Surgoinsville celebrated its sewer system groundbreaking Tuesday with Congressman Phil Roe, fourth from right, State Rep. Mike Harrison to his right, as well as Mayor Johnny Greer and director of schools Steve Starnes. (photo by Jeff Bobo)
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SURGOINSVILLE — It's been seven years coming, but on Tuesday Surgoinsville leaders, with the help of Congressman Phil Roe and several other dignitaries, officially broke ground on the new Surgoinsville Sewer System.
The town has had to overcome many obstacles to get to this point, and Mayor Johnny Greer acknowledges that to this day not everyone in town is in favor of the project.
But, as Roe told Greer just prior to Tuesday's ceremony, "It's the right thing to do."
"It's always hard to invest money in things that people can't see," Roe said during Tuesday's ceremony held on the Surgoinsville middle and elementary school campuses. "They can see roads and other things. My hat's off to this community. When (Greer) came over to the office I said I'll do anything I can to help you because I know how expensive these are, and I know how hard they are to do. And you're asking people to pay another bill."
Roe added, "But I think from a business standpoint, and business development here, it's a home run. And for the school system, it was absolutely essential to this school."
Greer noted that the history of the sewer project reminded him of a lesson his pastor told recently — that in order for a tree to spout leaves, it first must be stressed.
"We've been stressed," Greer said. "We've got the stress going."
The first obstacle was acquiring funding. Initially the town had $3.5 million in grants and loans, but after the low construction bid came in close to $5 million earlier this year, more money was needed. Monday night the Board of Mayor and Alderman approved a new $953,000 federal loan to finish the project.
The town also had to get the school system's approval for the project, as well as a $200,000 contribution.
The new sewer system will replace the worn out sewage treatment plant at Surgoinsville's elementary and middle school which would have cost an estimated $1 million to replace.
Another obstacle was developing a mathematical equation for the number of customers to be hooked up in the first phase of construction, multiplied by a sewer rate, that would make the system financially self sufficient and pay the debt.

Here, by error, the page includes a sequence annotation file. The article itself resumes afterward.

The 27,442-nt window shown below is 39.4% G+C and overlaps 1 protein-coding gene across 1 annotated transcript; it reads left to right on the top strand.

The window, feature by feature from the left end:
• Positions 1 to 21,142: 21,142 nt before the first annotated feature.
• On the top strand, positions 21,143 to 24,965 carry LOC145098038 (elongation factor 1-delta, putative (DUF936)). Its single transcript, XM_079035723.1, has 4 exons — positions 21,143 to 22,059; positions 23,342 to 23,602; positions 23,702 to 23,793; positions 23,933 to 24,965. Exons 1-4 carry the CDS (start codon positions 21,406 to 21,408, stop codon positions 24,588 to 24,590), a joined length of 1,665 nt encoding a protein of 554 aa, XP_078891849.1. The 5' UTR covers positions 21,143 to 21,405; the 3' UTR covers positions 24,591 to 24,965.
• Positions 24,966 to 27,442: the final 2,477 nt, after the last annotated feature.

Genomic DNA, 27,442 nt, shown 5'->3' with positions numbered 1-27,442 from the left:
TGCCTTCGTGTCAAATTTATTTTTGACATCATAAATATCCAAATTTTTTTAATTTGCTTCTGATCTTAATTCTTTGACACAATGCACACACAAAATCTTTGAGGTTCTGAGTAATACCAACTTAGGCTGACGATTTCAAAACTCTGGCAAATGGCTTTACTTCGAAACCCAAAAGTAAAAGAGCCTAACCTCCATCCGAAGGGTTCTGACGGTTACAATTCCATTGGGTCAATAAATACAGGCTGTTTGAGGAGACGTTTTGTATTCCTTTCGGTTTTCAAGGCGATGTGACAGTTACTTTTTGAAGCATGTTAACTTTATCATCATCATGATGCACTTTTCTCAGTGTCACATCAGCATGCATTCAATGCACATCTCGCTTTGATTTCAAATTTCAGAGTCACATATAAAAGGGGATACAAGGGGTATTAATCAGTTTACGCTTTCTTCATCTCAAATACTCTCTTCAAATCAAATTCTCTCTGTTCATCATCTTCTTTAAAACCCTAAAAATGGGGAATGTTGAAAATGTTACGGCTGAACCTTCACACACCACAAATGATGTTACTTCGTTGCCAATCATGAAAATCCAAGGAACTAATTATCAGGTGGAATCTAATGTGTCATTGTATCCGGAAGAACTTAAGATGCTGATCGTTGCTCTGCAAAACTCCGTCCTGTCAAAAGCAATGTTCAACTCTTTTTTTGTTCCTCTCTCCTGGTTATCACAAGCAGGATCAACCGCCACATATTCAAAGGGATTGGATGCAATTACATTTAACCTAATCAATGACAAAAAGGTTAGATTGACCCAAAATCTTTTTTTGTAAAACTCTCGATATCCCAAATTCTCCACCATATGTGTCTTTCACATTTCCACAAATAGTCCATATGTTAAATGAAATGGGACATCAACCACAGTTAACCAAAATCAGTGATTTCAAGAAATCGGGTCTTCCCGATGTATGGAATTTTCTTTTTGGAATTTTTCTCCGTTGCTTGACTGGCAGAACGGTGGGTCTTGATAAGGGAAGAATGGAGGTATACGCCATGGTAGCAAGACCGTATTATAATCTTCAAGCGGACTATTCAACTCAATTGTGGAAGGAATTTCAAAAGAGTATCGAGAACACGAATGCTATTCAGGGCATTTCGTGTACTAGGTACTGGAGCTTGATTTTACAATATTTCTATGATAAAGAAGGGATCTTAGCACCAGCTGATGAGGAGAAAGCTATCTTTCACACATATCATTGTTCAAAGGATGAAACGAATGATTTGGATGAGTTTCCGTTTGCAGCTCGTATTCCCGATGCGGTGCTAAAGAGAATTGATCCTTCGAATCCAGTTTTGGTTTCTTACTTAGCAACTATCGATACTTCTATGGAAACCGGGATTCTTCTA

That plan changed several times over the years, but the final numbers included approximately 300 customers will be hooked to the system in the first phase of construction, with a user rate of $7.20 per 1000 gallon usage rate and a minimum monthly bill of $20.
"I really worried about the extra cost to our citizens and the fact that they're going to be paying another bill," Greer said. "Not everybody is happy about it, but most people are."
Possibly the most frustrating task was acquiring all the necessary environmental permits. That was the last obstacle to overcome that could have sunk the whole project — and it was still up in the air well into the spring months of this year.
Greer credited State Rep. Mike Harrison, R-Rogersville, with helping get the environmental permits approved in Nashville. Harrison joined the group that participated in Tuesday's groundbreaking ceremony.
"I'd like to commend you for sticking with this," Harrison told Surgoinsville leaders during Tuesday's ceremony. "We've had several conversations and you've run into a lot of roadblocks and snags along the way. We've been able to help with environment conservation (permits), and these things aren't easy."
Harrison added, "I'm just thankful that we've got a congressman that the mayor could go to who would go to battle to try to bring funds back into our communities to try to make the quality of life better. That's what it's all about."
Construction started last month, with two crews starting at both ends of the project and working toward the middle.
A crew that started at the schools has worked its way east, and on Tuesday was downtown on Main Street installing the trunk line in front of the Surgoinsville Drug Store building.
The crew that started at the Phipps Bend Industrial Park, where the Surgoinsville trunk line connects to the Church Hill sewer system for treatment, has made it to Main Street, and rounded the corner, and is now working its way west.
Once the trunk line between the schools and Phipps Bend is completed, the schools will be hooked to the system as the first priority.
After the schools are online, which is expected to be sometime in September, the remaining 300 customers will be connected to the system. The overall project is expected to take a year.
"I'm real thankful that we're at this point," Greer said. "We've still got a ways to go. There's a lot of work to be done yet. I'm just asking the town and the community to stand behind us on this, and it will be done before you know it, and we'll have sewer service and take care of some of our public health issues that we have, like most places do that don't have a public sewer system."